People are increasingly worried about polarisation in Dutch society, according to a report from the Netherlands Institute for Social Research (SCP).
The research, part of an ongoing litmus test of opinion in the Netherlands, has found a greater sense of opposition and polarisation, ‘tension’ between ethnic groups, rich and poor, and a concern that social media increase divisions.
Paul Dekker, SCP programme leader in values and meaning, told the NOS broadcaster that these worries may not actually represent increasing divisions – even though people have this impression.
‘There is a very strong angst about a sense of society falling apart and groups standing in greater opposition against each other,’ he said. ‘One example is the polarised debate about Zwarte Piet, or Christmas, and also whether things are traditionally Dutch or not.’
‘But when we look at how opinions have developed, we have not seen that they have got more extreme or more opposed over the decades.’
The research showed that 76% of the people surveyed believe there is a great deal of opposition between rich and poor people, as well as chasms between people based on education, ethnic background and different politics. But although people were more likely to hate others for their point of view (16% compared to 13% in 2012), this sense of division was even greater in 1970 (19%).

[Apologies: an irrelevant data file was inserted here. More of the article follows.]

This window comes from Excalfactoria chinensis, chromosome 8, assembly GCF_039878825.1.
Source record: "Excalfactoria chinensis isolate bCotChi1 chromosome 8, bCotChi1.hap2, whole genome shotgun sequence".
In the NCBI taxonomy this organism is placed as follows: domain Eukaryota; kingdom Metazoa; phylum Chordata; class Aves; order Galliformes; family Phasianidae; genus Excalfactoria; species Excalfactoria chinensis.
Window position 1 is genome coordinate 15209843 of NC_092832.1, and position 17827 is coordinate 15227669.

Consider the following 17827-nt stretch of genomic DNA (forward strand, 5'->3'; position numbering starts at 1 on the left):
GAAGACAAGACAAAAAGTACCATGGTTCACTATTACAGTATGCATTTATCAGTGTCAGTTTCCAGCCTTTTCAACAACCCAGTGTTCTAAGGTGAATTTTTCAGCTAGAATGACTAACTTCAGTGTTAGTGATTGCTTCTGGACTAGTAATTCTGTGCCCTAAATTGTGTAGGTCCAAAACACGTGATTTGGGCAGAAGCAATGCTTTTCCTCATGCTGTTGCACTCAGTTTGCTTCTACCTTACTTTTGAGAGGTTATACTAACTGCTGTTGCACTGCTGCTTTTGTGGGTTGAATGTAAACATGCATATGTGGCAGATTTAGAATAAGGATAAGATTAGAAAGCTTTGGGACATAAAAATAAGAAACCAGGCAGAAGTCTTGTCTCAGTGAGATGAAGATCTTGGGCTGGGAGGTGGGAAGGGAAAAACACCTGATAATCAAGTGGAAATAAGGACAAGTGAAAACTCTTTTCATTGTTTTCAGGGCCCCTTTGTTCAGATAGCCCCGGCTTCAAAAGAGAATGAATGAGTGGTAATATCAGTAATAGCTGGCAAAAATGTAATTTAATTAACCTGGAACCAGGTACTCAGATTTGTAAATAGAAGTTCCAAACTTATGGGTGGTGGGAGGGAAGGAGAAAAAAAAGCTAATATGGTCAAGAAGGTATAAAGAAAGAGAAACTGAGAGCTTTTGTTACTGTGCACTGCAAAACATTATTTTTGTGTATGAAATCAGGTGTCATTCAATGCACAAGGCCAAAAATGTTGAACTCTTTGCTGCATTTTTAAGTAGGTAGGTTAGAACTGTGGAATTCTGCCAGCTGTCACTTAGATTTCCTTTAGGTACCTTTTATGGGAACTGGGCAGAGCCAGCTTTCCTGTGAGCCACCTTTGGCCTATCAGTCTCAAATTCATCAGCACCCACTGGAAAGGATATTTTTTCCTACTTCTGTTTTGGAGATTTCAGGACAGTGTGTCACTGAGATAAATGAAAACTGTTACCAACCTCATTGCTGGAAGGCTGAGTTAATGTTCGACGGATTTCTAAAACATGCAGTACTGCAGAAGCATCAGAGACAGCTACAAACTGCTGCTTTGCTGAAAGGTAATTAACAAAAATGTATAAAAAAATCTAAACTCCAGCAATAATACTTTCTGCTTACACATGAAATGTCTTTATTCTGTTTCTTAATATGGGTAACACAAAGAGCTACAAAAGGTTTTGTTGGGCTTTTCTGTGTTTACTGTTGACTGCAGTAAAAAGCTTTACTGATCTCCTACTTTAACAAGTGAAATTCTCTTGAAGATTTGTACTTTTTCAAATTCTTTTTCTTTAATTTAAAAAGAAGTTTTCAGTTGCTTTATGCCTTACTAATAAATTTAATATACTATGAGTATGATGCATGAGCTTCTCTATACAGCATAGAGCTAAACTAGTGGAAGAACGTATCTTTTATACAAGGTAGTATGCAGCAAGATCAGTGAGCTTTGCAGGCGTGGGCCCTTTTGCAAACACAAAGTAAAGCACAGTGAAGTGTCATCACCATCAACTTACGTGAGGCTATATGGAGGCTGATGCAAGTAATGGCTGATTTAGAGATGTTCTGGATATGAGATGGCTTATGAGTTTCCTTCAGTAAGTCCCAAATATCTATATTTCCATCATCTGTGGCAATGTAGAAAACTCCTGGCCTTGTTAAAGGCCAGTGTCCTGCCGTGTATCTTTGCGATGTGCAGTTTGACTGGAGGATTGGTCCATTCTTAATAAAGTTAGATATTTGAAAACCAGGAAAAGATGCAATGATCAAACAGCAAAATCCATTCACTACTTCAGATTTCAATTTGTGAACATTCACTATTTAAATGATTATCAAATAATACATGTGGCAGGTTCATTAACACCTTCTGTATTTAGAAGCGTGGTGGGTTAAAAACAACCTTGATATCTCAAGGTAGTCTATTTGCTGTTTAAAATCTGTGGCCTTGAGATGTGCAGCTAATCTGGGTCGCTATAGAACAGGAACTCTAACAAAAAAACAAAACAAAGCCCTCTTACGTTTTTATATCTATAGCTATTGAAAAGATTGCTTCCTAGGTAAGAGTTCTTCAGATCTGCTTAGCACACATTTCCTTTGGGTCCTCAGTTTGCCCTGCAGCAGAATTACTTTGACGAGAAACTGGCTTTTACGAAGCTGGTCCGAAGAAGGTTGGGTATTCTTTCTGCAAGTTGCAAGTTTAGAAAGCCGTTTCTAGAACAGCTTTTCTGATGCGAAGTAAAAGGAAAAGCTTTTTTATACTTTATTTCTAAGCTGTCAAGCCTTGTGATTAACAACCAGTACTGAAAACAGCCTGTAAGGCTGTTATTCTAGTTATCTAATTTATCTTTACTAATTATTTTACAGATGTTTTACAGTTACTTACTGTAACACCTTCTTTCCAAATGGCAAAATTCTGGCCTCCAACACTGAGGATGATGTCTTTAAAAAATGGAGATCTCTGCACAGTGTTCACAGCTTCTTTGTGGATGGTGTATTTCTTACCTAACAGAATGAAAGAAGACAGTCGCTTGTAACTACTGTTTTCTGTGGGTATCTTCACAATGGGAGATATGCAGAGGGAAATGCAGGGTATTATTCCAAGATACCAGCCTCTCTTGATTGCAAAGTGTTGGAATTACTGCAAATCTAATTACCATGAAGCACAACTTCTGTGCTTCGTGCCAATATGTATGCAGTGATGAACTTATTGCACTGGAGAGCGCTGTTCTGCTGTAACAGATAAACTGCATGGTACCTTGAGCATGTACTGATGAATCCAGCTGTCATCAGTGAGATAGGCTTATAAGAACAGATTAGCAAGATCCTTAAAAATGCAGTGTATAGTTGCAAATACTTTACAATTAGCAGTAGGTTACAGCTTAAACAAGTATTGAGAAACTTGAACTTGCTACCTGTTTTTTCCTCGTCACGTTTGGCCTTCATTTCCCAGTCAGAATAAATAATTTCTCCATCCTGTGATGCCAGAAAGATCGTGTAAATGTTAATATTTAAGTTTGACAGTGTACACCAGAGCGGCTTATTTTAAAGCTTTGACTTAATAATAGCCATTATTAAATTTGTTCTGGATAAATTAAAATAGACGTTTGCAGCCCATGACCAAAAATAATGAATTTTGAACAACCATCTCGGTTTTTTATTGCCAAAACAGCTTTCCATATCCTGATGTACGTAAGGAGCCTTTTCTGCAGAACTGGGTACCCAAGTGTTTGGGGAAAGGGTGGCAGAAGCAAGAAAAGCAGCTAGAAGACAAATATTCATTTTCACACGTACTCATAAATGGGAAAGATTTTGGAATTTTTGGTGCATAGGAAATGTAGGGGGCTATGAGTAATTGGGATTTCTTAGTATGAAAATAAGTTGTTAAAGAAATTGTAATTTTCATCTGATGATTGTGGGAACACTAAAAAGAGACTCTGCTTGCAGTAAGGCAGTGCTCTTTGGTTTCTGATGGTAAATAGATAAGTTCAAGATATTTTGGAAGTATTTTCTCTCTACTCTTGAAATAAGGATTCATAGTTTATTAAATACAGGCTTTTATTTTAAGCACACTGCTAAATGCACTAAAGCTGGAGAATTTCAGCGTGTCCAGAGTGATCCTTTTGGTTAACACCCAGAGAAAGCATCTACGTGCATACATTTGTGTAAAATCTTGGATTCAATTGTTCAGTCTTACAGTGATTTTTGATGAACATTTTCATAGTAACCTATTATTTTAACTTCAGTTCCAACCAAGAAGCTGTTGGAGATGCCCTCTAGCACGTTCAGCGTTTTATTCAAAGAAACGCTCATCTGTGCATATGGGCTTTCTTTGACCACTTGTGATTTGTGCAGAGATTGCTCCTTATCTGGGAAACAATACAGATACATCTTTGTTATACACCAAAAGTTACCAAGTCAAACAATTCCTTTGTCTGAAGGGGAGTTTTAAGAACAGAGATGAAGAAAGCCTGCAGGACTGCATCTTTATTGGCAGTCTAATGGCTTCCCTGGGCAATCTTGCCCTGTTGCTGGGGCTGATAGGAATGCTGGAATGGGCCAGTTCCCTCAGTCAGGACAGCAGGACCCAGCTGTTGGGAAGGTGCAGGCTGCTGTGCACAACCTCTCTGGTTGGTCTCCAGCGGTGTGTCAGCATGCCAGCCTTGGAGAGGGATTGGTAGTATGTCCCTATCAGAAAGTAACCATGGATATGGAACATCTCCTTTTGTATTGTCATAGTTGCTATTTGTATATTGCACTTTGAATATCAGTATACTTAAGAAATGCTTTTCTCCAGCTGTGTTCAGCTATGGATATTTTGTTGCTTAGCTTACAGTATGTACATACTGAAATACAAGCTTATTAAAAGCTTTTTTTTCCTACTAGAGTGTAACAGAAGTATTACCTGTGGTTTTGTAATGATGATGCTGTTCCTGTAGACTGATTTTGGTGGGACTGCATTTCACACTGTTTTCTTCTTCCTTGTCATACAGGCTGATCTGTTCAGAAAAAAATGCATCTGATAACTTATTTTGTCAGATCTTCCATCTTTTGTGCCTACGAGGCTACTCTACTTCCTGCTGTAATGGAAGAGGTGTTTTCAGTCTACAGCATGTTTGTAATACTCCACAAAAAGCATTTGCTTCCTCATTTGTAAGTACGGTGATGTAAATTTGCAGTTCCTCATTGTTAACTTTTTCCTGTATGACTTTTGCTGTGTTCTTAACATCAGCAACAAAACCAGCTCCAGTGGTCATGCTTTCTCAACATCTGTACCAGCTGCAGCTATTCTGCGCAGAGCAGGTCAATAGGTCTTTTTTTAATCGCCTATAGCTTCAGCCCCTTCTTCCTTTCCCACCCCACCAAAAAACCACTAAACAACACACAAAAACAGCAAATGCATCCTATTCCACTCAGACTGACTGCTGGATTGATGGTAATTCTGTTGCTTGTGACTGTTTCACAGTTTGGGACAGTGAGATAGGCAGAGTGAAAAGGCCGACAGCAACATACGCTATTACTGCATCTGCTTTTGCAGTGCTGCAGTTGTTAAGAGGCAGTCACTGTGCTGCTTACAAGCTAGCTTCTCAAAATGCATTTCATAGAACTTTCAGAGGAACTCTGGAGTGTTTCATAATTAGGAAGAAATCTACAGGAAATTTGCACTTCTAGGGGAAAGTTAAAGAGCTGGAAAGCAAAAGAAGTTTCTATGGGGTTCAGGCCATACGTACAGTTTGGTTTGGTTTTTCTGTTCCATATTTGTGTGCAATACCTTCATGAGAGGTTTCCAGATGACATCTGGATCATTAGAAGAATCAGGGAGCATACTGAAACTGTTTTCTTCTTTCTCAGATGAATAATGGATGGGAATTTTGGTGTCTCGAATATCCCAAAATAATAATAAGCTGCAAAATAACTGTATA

Seven in 10 people surveyed also thought that social media increase divisions, while about half believed the traditional media do this. But according to Dekker, all of these media could be part of the solution.
‘It would be good if the media could temper their tone in discussions and present more of a debate rather than statements that just confirm people’s opinions so they stay in a bubble,’ he told the NOS.
People were also less positive about the Dutch economy and concerned about climate change policy according to the survey, which is held quarterly.
Yesterday Dutch statistics office the CBS reported that in 2018, nine in 10 people surveyed were happy with their lives and 56% were optimistic about how things are going in the country. However, 35% were pessimistic.
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